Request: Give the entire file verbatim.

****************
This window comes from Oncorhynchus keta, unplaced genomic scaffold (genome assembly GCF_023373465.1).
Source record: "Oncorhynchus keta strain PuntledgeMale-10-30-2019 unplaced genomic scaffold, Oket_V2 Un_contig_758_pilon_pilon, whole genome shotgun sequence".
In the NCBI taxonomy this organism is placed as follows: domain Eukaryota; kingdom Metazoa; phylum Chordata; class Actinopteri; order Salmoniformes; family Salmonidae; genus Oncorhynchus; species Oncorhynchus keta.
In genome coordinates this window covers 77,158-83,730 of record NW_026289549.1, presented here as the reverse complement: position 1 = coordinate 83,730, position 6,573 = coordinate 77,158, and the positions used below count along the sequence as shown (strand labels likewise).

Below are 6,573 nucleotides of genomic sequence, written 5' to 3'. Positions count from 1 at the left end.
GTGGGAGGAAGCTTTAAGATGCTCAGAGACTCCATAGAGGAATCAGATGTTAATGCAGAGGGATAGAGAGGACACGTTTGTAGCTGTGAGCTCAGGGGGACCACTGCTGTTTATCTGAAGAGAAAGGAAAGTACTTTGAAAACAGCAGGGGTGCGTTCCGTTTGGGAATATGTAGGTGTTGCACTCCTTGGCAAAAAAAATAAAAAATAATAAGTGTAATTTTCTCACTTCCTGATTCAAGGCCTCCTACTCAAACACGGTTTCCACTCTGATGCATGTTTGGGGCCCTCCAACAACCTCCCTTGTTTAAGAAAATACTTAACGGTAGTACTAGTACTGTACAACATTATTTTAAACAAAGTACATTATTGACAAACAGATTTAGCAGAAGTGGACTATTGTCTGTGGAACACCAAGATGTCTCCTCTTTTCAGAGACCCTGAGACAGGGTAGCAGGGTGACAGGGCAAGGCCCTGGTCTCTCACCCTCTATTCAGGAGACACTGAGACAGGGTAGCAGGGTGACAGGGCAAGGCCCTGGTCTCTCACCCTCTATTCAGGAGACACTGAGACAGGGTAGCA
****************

This window comes from Oncorhynchus keta, unplaced genomic scaffold (genome assembly GCF_023373465.1).
Source record: "Oncorhynchus keta strain PuntledgeMale-10-30-2019 unplaced genomic scaffold, Oket_V2 Un_contig_758_pilon_pilon, whole genome shotgun sequence".
In the NCBI taxonomy this organism is placed as follows: domain Eukaryota; kingdom Metazoa; phylum Chordata; class Actinopteri; order Salmoniformes; family Salmonidae; genus Oncorhynchus; species Oncorhynchus keta.
In genome coordinates this window covers 77,158-83,730 of record NW_026289549.1, presented here as the reverse complement: position 1 = coordinate 83,730, position 6,573 = coordinate 77,158, and the positions used below count along the sequence as shown (strand labels likewise).

Below are 6,573 nucleotides of genomic sequence, written 5' to 3'. Positions count from 1 at the left end.
GTGGGAGGAAGCTTTAAGATGCTCAGAGACTCCATAGAGGAATCAGATGTTAATGCAGAGGGATAGAGAGGACACGTTTGTAGCTGTGAGCTCAGGGGGACCACTGCTGTTTATCTGAAGAGAAAGGAAAGTACTTTGAAAACAGCAGGGGTGCGTTCCGTTTGGGAATATGTAGGTGTTGCACTCCTTGGCAAAAAAAATAAAAAATAATAAGTGTAATTTTCTCACTTCCTGATTCAAGGCCTCCTACTCAAACACGGTTTCCACTCTGATGCATGTTTGGGGCCCTCCAACAACCTCCCTTGTTTAAGAAAATACTTAACGGTAGTACTAGTACTGTACAACATTATTTTAAACAAAGTACATTATTGACAAACAGATTTAGCAGAAGTGGACTATTGTCTGTGGAACACCAAGATGTCTCCTCTTTTCAGAGACCCTGAGACAGGGTAGCAGGGTGACAGGGCAAGGCCCTGGTCTCTCACCCTCTATTCAGGAGACACTGAGACAGGGTAGCAGGGTGACAGGGCAAGGCCCTGGTCTCTCACCCTCTATTCAGGAGACACTGAGACAGGGTAGCA